There will be another Apple keynote soon, likely with new iMacs and other unexpected hardware – the one, two punch – which will dismay both Samsung and Google. Yosemite will be released – free of course – and we will hear more of NFC and iBeacon technology integration.
What we saw last Tuesday was the first course in a sumptuous technology and lifestyle meal.
It’s ours to savour.
Thanks Les. I would say, there is a whole lot of things to be worried about as well, as Apple is doing too much and you can see resources spread thin, despite them being an awesome execution machine.
I think Apple’s history has always been one of spreading its resources thinly, as Jobs’ official biography informed us, and from my own observations having met with certain teams and individuals. They work incredibly hard and long hours, and its creative teams operate like a startup.
When Jobs returned, as you know, he restructed the product line which eventually gave us the digital hub concept. Which they’ve now dispensed with and reinvented once more via the iPhone. We’ve had an apparently quiet period of late (“Apple can’t innovate – my ass”), and we’re about to witness the interdependent result of this “fortress of solitude” period.
For myself, I enjoy watching Apple try its hand at disempowering those who take their relations with their customers for granted, and upending them, as per music, movies and soon enough television and finance. Couldn’t happen to a nice bunch of myopics.
Have a look at the demo video. It’s quite simple. You tap your phone on the credit card reading terminal and authorize with TouchID. If anything, this brings us closer to being able to do what you want which is scan an item with your phone and pay for it and walk out, but that’ll require a bit more work on the retailers than just handling the payments.
I think that isn’t too far into the future, but for now they have to help people get used to the behavior of using hold/tap/pay.
It’s almost 6AM here in Santa Fe and Nottingham Forest v Derby County prematch is about to start on beIN Sports. So, I’ll try for more compact than usual.
Suffice it to say I rely on my iPad Air as portable device and as a retired old geek, shopping happens alongside my wife. All run through her accounts excepting separate online accounts – though we are an Amazon Prime extended family. She uses her iPhone 4.
Banking IT is her craft and I ordered her an iPhone 6 as an anniversary present. We look forward to using it. It will guide much of our casual local shopping just as do adopters of the complete Square solutions do.
Many of commenters what-ifs and misconceptions would have been answered if they were my kind of news junkie – w/Bloomberg running in the background all day – in addition to GigaOM style tech sites handy on the iPad in the living room. Folks should watch the BTV video interview Emily did with global innovation geek from VISA. Almost every geek question was answered in the Apple presentation. Go back and watch it, again.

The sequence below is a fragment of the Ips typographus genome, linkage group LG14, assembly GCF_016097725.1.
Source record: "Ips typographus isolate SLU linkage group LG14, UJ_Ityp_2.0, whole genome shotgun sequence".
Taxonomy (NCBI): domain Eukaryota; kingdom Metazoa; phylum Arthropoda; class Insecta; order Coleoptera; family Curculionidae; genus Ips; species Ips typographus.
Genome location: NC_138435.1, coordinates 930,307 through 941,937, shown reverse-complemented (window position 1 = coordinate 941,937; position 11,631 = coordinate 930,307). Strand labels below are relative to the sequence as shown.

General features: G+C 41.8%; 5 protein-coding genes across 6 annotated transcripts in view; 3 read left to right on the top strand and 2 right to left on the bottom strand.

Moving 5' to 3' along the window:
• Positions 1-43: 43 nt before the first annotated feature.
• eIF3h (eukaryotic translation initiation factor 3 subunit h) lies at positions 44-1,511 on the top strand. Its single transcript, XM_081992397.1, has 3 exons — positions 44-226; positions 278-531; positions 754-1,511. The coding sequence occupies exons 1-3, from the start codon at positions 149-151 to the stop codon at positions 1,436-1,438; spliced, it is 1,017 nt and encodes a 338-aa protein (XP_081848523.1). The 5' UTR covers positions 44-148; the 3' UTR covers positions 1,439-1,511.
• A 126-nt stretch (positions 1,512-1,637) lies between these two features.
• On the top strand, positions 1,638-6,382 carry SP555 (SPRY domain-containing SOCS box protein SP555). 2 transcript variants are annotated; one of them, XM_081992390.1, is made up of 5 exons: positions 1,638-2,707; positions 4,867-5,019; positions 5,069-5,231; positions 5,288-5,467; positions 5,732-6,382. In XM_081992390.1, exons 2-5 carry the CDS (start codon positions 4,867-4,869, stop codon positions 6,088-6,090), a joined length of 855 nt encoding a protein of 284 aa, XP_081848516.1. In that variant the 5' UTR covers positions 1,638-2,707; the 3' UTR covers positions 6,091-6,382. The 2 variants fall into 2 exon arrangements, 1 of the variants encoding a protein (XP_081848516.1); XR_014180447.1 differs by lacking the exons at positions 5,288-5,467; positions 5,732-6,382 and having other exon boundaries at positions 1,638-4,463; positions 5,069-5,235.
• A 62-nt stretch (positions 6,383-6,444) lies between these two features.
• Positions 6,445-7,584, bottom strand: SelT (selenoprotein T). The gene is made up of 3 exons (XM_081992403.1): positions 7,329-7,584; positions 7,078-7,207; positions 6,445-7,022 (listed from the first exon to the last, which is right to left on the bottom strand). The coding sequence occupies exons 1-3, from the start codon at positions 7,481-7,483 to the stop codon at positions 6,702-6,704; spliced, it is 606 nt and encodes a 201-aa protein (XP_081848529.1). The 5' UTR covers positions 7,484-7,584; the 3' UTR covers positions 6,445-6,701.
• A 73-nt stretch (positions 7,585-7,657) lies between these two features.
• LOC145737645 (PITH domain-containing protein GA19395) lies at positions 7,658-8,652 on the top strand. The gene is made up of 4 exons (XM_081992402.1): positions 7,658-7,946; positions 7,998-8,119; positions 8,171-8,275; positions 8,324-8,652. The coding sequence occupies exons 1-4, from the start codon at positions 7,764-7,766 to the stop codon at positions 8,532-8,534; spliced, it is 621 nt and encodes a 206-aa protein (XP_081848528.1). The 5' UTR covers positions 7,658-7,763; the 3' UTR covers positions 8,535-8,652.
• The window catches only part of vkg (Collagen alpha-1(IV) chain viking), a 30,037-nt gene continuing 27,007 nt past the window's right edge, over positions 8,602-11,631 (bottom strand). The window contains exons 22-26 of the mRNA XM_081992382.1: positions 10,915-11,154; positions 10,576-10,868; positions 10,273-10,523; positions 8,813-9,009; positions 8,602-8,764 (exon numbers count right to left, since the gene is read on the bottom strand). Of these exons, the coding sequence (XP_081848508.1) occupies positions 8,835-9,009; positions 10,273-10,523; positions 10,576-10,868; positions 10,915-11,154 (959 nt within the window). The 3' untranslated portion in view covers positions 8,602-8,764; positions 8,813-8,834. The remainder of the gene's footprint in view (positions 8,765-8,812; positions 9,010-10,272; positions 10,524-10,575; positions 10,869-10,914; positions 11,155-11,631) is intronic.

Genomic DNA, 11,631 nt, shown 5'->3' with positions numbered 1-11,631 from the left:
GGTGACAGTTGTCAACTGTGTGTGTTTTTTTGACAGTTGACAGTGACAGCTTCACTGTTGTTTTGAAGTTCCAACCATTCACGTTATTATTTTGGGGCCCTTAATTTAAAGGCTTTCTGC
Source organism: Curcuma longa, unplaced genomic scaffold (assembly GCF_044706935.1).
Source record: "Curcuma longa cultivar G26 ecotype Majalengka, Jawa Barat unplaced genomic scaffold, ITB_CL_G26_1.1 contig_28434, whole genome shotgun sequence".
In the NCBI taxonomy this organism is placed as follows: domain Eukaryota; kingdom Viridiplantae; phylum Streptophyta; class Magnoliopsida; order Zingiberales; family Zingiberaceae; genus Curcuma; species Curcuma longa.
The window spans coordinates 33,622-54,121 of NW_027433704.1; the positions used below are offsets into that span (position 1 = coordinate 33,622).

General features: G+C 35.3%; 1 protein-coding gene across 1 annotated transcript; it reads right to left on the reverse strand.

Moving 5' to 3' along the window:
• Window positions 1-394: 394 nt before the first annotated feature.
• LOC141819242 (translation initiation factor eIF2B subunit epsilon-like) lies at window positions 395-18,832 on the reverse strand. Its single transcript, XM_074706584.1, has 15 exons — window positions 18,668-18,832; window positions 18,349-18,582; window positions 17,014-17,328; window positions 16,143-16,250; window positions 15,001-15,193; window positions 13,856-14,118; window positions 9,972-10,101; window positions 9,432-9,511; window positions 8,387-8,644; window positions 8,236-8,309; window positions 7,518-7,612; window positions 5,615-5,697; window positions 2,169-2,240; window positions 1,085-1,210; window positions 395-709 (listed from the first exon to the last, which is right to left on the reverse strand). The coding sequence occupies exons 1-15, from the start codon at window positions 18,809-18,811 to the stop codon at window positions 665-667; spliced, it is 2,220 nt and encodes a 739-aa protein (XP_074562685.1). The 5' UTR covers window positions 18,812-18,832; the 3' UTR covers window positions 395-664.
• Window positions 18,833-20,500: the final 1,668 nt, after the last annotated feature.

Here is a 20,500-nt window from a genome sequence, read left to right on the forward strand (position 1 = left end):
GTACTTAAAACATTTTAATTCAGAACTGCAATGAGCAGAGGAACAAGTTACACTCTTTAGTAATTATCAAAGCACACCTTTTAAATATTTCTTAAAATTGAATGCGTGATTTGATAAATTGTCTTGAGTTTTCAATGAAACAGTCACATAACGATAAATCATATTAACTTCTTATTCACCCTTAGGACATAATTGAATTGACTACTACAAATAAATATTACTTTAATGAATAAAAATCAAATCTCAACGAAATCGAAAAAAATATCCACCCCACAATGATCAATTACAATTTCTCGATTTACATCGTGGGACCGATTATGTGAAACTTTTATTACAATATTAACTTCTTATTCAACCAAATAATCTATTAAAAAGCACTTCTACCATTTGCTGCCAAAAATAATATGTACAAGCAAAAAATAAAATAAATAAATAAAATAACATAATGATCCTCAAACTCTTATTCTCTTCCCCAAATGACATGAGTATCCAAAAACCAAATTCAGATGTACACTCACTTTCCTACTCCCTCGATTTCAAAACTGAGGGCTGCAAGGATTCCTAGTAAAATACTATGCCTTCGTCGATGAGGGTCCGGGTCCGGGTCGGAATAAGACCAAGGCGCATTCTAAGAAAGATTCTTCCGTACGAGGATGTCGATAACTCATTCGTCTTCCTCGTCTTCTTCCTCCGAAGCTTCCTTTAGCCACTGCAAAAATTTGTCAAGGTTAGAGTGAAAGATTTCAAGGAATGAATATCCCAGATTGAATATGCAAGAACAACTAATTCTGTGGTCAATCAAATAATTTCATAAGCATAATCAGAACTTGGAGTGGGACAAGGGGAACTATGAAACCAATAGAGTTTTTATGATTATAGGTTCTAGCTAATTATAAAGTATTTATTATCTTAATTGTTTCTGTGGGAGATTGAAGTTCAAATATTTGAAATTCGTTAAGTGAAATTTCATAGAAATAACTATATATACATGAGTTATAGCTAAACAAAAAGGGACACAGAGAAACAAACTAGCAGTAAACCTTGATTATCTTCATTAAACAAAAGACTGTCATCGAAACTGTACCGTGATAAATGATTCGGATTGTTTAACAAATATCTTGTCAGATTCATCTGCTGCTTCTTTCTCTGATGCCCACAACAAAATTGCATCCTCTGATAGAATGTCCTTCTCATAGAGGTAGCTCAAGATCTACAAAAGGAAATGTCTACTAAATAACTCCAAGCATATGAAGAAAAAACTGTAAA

BTW, one of my [most boring] careers was in logistics. Tim Cook is a cross between Einstein and Field Marshall Zhukov. Making the worldwide entity that now is Apple work as well or better than their peers is what he was hired to do. He did it so well that Job considered him 1st choice to carry on running the company. ‘Nuff said. 🙂
=) i don’t think, mostly, i just type. =)
“Apple is now a lifestyle and not a computer-tech company.” yikes. i’m a bit more mac than apple, i’d say. its kinda like going to burning man now — why? to prove how you “think different” because you now make that a part of your trained responses because of all those behavior modification (or “sensitivity trainings”) you received from your human resources division because it gave you an hour or two outside your cubicle with the hotties from the 3rd floor? lol. a lifestyle implies a wholistic system of living — they’d do well to integrate #DavosPlanB before “Apple” deserves that designation in a truly positive light.
What do you mean when you say ‘PayPal will come to its own destiny’?
What I mean is that they have an opportunity to become more relevant or just whither away. I think it all depend on their own capabilities and how quickly they move and what moves they make. I personally think they have been lagging a sense of urgency.
Apple differentiating itself based on security is very interesting. Google can’t forgo all that user data without hurting their advertising model.
Comments are closed.